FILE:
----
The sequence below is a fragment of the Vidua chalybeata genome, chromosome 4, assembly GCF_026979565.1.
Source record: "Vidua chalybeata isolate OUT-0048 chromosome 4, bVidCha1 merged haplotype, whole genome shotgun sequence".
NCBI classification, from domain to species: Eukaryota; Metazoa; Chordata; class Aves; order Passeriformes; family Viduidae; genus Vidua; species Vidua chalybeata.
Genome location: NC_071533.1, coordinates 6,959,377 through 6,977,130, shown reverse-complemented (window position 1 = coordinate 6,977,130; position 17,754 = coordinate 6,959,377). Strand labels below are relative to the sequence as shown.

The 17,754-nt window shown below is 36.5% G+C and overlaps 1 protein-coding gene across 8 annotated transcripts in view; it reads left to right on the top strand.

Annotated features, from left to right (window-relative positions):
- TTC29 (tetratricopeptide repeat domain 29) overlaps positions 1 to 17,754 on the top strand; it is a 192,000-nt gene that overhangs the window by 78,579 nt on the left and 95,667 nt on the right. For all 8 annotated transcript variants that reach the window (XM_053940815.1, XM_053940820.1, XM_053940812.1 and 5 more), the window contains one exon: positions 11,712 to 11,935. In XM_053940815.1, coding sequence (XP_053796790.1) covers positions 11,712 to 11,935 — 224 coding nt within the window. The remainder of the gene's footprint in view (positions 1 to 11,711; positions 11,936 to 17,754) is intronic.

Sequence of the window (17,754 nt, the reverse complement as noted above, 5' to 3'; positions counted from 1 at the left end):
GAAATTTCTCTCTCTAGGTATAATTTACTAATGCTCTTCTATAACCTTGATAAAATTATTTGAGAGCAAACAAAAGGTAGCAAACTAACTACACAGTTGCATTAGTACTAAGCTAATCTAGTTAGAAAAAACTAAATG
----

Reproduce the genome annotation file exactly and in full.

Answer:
The sequence below is a fragment of the Vidua chalybeata genome, chromosome 4, assembly GCF_026979565.1.
Source record: "Vidua chalybeata isolate OUT-0048 chromosome 4, bVidCha1 merged haplotype, whole genome shotgun sequence".
NCBI classification, from domain to species: Eukaryota; Metazoa; Chordata; class Aves; order Passeriformes; family Viduidae; genus Vidua; species Vidua chalybeata.
Genome location: NC_071533.1, coordinates 6,959,377 through 6,977,130, shown reverse-complemented (window position 1 = coordinate 6,977,130; position 17,754 = coordinate 6,959,377). Strand labels below are relative to the sequence as shown.

The 17,754-nt window shown below is 36.5% G+C and overlaps 1 protein-coding gene across 8 annotated transcripts in view; it reads left to right on the top strand.

Annotated features, from left to right (window-relative positions):
- TTC29 (tetratricopeptide repeat domain 29) overlaps positions 1 to 17,754 on the top strand; it is a 192,000-nt gene that overhangs the window by 78,579 nt on the left and 95,667 nt on the right. For all 8 annotated transcript variants that reach the window (XM_053940815.1, XM_053940820.1, XM_053940812.1 and 5 more), the window contains one exon: positions 11,712 to 11,935. In XM_053940815.1, coding sequence (XP_053796790.1) covers positions 11,712 to 11,935 — 224 coding nt within the window. The remainder of the gene's footprint in view (positions 1 to 11,711; positions 11,936 to 17,754) is intronic.

Sequence of the window (17,754 nt, the reverse complement as noted above, 5' to 3'; positions counted from 1 at the left end):
GAAATTTCTCTCTCTAGGTATAATTTACTAATGCTCTTCTATAACCTTGATAAAATTATTTGAGAGCAAACAAAAGGTAGCAAACTAACTACACAGTTGCATTAGTACTAAGCTAATCTAGTTAGAAAAAACTAAATG